According to another aspect of the invention, a DSIC client manages communications over the Internet by registering with the DSIC server; receiving an instruction from the DSIC server to perform a discovery procedure to evaluate the NAT that the client is behind; executing the discovery procedure; providing results of the discovery procedure to the DSIC server; and receiving from the DSIC server an assigned session border controller for SIP communications only if the NAT satisfies one or more predefined criteria.
The STUN discovery notification from the DSIC server to the DSIC client can include an address of a STUN server for the STUN discovery. The STUN server is optionally selected from among a plurality of STUN servers using a load balancing technique. Likewise, if a session border controller is required (determined by evaluating the results of the STUN discovery), the notification from the DSIC server to the DSIC client can include an address of the selected session border controller. The session border controller is optionally selected from among a plurality of session border controllers using a load balancing technique. The session border controller is used by the client for incoming and outgoing SIP communications. In a further variation, the client can optionally update the discovery procedure periodically and an allocation of the session border controller to the client can be adjusted based on the updated discovery procedure.
BRIEF DESCRIPTION OF THE DRAWINGS
A more complete understanding of the present invention, as well as further features and advantages of the present invention, will be obtained by reference to the following detailed description and drawings.
FIG. 1 illustrates an exemplary network environment in which the present invention can operate;
FIG. 2 is a communication sequence diagram in accordance with a Unified Modeling Language (UML) notation, illustrating the communications and other processing performed by the various entities of FIG. 1;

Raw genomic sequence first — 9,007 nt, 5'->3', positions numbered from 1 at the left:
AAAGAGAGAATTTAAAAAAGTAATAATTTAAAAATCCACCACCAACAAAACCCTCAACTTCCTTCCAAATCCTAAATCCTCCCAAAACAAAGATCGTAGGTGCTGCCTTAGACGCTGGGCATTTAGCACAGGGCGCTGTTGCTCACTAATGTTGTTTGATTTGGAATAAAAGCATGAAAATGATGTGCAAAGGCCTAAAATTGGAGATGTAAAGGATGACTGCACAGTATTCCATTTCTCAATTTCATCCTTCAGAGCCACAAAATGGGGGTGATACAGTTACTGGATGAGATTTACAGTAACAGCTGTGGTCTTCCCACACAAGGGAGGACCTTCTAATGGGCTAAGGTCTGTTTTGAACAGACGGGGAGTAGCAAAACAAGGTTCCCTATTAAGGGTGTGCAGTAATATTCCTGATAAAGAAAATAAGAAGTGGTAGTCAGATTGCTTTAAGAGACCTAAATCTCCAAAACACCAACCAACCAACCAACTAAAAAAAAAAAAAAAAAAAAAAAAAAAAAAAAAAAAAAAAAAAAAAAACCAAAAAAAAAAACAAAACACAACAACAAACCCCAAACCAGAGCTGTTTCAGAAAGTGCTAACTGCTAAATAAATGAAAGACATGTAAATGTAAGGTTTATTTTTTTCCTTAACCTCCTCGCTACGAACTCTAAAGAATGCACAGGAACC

FIG. 3 is a sample table of an exemplary discovery test results database; and
FIG. 4 is an exemplary discovery test analysis table employed by the DSIC Server to determine if an SBC is required for the determined NAT configuration of the DSIC client.
The present invention provides a dynamic STUN infrastructure configuration (DSIC) and a DSIC server that use a remote diagnostic facility to remotely instruct a client to perform a STUN discovery to determine the type of NAT that the client is behind. The results of the STUN discovery are processed by the DSIC server to determine how to establish a connection. If the NAT type is suitable for SIP call establishment, the DSIC server generally records the customer configuration in a database. If the NAT type is not suitable for SIP call establishment, the DSIC server instructs the client to send all packets to a session border controller. The SBC will perform consistency checks between IP address and port numbers for both signaling and media, comparing the SIP packet and IP headers. In this manner, an SBC is employed only when required. According to a further aspect of the invention, the remote control allows the DSIC server to perform load balancing among the STUN servers and SBCs employed for NAT traversal. In addition, the STUN discovery routine can be dynamically or periodically refreshed to address infrastructure changes and load balancing.
FIG. 1 illustrates an exemplary network environment 100 in which the present invention can operate. As shown in FIG. 1, one or more end user devices 110-1, 110-2, such as VoIP devices, are part of a local area network (LAN) 105, such as an enterprise LAN. The exemplary LAN includes a private branch exchange (PBX) 120 and a firewall/NAT/router 140 that provides an interface for communications over the Internet 150. The end user devices 110 are thus located in a private LAN 105 with a public IP Address, behind a Router/NAT 140.